Subscribe now and save up to 56%
Attack of the tablesaw. I tripped and fell this weekend while moving my 1950s-era portable tablesaw. Scrapes and bruises abound.
It was as if my tablesaw jumped up and grabbed me, then tackled me to the ground with its sharp metal corners and edges. And believe me when I tell you no human can win a wrestling match like this against a tablesaw.
In actuality, my recent tablesaw accident went like this: I was moving my 1950s-era Sprunger tablesaw out from my basement, relying on the two small metal casters to roll it across the concrete floor, when the top-heavy weight of the motor took command causing the tablesaw to tip over and bring me crashing down with it (see illustration below). I was wearing shorts thanks to the exceptionally warm spring weather that blessed Western Connecticut this weekend, and ended up with a bloody scrape that extends from hip to toe.
The moral of my story is that tablesaw accidents don’t have to involve a spinning blade. In fact, your tablesaw doesn’t even need to be plugged in to cause bodily harm. And there are countless other hidden dangers lurking in the woodshop that demand your constant focus, attention, and common sense.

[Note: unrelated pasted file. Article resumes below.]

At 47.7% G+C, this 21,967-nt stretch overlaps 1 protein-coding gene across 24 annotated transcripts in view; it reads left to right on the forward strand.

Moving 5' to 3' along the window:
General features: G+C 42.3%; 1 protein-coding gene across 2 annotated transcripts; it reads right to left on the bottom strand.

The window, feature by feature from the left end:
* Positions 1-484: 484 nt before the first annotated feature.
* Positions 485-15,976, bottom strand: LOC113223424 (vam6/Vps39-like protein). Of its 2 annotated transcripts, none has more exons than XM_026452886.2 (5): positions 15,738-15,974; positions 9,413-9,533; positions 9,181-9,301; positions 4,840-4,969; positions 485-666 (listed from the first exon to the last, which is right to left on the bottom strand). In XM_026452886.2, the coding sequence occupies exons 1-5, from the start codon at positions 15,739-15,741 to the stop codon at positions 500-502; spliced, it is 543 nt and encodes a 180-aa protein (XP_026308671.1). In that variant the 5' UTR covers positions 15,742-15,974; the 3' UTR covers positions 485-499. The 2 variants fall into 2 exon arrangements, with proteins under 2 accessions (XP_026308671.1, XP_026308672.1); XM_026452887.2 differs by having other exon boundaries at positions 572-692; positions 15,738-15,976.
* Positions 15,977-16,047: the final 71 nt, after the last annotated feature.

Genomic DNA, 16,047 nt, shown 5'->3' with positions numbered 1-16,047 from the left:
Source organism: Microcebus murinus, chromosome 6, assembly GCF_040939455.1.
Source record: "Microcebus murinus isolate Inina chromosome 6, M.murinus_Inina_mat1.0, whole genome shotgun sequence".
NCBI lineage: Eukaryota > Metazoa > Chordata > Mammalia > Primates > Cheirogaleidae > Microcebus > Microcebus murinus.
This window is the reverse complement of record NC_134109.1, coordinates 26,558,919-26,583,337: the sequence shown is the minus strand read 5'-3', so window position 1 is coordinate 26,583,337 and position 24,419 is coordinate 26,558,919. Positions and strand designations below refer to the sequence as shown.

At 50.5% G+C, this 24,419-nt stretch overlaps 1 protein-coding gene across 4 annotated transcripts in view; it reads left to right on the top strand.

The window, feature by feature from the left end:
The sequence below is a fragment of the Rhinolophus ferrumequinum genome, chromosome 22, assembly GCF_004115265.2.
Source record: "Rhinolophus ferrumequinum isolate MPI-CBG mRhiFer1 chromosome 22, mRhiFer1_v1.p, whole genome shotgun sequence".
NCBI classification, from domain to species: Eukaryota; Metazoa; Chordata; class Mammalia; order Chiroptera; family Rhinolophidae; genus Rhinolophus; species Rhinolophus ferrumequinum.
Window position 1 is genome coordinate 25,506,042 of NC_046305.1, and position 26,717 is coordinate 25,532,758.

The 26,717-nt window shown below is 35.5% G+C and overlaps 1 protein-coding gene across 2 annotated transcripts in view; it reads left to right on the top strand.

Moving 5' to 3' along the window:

Think twice, act once: The two tiny casters on my saw don't measure up. I learned this the hard way after the saw tipped over during transport taking me to the ground with it.
Man vs. Tablesaw. An illustrated guide to my weekend tablesaw accident.
Get woodworking tips, expert advice and special offers in your inbox
Become a member today
Get instant access to all FineWoodworking.com content.
Subscribe to Fine Woodworking
Save up to 56%
Sometimes you don't even need a tablesaw or other power tool. I have been woodworking for 30 years and have had exactly one accident - at Home Depot. I was making new kitchen cabinets and went to get some more 3/4" 4x8 birch veneer plywood sheets for the cabinet carcasses. While trying to get one of the sheets, it slipped and all 50 pounds hit my big toe directly, breaking it. I was in a cast for 6 months and 14 years later still have a permanent limp from it.
One thing that needs to happen ASAP is for the DIY shows to deal with safety for tablesaws and tools in general. I watched a few seconds of a show last weekend and the idiot clearly had no clue about safely ripping lumber. He was pressing the wood into the fence, with his hand directly across from the blade, with no riving knife or fence. No eye or hearing protection, no outfeed table (he had a noticeably inexperienced person pulling the work through) and I'm certain that he'll have a major incident in the near future. I have seen and done many things with a tablesaw, but this really pizzed me off! This is the reason so many people mangle their hands with power tools- they see some nimrod on TV and figure, "That doesn't look difficult. Honey, I'm going to Home Depot for some power tools!" without a single thought about how they need to be respected.